Colleges who delve into online are trying to figure out how to reduce costs, and I would say that you’re not going to go reduce costs with online. What we should do is figure out the best way to deliver that education to meet the adult where they are, still give them a quality education, still respect academic rigor and still focus on student success. You can do that whether it’s in a building or in online, in a virtual setting, in an asynchronous setting.

I would even go so far as this: people sometimes think online is education-lite. It is not. You can hide at the back of the classroom; you can’t hide it online.

3. What kinds of strategies could institutions put into place to make accessibility for non-traditional students either a greater priority or a more successful outcome?

One of the biggest ways that higher education as an institution — private or public — one of the most important steps they can take is to create relationships … with the communities and the businesses in that community. For too often, higher education has echoed what happened in the business community and adults really want the skills to help improve the situation they’re currently in. They want to gain more income. …

If relationships aren’t formed with businesses, how can we integrate higher education in the business models that are going on? How can we develop education where the adults are, meet them where they are, even in their location? Get out of the model of having a student come on campus; there are a lot of opportunities for us to gain knowledge from working with the private sector … about the programs we should be developing, to gain knowledge about technology which is changing at a more rapid pace than it ever has.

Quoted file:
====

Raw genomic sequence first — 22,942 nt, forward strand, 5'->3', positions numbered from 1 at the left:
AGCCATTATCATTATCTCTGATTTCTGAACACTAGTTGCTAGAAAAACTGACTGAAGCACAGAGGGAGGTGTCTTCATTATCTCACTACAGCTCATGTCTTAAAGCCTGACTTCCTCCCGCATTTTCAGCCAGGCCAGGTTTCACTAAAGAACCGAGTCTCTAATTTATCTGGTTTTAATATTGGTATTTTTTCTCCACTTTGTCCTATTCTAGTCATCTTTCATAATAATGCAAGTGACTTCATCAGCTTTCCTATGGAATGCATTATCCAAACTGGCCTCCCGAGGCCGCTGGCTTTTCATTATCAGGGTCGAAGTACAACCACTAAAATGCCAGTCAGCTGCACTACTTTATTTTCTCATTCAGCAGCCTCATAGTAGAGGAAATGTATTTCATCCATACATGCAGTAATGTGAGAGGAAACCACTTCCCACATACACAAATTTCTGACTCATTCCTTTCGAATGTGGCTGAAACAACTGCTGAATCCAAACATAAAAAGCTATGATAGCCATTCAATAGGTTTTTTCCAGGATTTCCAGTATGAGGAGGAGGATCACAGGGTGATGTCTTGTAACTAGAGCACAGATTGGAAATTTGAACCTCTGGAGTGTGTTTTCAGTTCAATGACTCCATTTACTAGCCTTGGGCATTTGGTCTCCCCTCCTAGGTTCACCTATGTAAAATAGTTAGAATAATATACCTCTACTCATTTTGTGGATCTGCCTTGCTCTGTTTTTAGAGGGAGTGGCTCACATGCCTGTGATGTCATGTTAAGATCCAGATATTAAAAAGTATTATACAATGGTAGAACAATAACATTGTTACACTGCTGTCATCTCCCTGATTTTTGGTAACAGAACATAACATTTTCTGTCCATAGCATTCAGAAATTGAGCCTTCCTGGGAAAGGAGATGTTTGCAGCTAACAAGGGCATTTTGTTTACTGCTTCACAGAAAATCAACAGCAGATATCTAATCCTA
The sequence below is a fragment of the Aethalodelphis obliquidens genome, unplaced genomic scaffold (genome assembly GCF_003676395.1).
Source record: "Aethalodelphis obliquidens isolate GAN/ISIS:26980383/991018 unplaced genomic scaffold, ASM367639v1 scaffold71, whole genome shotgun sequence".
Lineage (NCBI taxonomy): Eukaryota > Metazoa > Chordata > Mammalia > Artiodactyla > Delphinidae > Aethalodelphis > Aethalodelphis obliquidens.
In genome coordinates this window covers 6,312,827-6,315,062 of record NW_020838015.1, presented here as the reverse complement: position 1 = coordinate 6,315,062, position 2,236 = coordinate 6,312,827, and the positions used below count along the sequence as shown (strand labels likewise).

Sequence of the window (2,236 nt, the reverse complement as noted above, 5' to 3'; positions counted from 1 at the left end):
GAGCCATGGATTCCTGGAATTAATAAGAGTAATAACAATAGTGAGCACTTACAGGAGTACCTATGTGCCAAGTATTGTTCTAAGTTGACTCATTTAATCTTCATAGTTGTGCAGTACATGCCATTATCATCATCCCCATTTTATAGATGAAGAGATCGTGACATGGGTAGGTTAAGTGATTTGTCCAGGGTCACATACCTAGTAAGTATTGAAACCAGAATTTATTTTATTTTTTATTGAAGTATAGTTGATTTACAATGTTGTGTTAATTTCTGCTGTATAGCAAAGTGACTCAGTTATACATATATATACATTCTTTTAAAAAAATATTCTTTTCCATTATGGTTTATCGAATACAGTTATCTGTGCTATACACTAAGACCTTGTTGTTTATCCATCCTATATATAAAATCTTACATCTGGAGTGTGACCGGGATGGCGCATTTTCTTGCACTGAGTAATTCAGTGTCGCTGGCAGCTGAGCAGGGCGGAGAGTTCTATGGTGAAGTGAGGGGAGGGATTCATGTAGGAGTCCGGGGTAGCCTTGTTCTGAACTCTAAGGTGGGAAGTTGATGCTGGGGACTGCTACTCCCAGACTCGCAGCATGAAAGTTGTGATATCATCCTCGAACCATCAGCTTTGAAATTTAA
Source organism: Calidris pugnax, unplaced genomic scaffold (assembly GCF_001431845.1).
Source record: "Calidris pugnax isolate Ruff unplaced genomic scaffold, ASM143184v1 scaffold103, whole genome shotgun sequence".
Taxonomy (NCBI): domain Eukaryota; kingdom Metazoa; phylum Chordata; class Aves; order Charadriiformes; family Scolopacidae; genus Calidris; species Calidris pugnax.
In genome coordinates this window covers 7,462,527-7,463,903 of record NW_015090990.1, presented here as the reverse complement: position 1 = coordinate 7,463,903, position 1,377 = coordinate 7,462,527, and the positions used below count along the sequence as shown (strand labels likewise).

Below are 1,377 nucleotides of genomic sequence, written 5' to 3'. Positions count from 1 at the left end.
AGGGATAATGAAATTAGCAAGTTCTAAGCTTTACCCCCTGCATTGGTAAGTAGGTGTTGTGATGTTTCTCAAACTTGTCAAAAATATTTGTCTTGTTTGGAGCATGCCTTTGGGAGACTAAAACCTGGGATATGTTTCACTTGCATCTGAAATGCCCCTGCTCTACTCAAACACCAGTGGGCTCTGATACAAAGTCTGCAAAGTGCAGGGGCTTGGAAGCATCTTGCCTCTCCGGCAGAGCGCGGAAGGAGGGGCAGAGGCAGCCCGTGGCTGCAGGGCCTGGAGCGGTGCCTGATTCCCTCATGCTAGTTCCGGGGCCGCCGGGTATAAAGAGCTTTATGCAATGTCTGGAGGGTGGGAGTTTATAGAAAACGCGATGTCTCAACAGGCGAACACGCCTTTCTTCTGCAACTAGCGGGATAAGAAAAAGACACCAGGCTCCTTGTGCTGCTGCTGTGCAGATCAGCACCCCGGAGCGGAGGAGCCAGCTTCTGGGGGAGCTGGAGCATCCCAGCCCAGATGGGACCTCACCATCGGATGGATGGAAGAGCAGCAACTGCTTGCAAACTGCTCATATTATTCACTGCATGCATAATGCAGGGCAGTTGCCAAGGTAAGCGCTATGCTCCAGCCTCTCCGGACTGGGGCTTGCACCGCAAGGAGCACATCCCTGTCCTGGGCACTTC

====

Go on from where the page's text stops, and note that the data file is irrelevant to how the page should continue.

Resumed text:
These are beneficial relationships, not just for a business that can’t train their workforce, and create a community that really is attractive to new businesses to come in and invest. Education institutions can gain knowledge of what’s happening in real time, and even translate that back to the traditional 18 to 22-year-olds. …

We have to get out of this idea that we need to build more brick-and-mortar buildings on our campuses and leave the walls of the geographic campus and go out and become integrated with our community, not just echoing what business needs, but being right there beside them in helping strategically think how we can make our workforce, our community and our country more competitive.

4. Is there anything you’d like to add about the importance of increasing accessibility to postsecondary education for non-traditional and adult students and approaches that institutions might take to achieve this?

There are two things I’d like to sum it up with. The first is, we are not going to meet adult students in a changing workforce where workers need to gain new skills at various times throughout their career, we’re not going to meet those needs, by staying in a geographic location. We need to develop new ways to deliver the education — it needs to be social, it needs to be virtual and it needs to be off our campuses.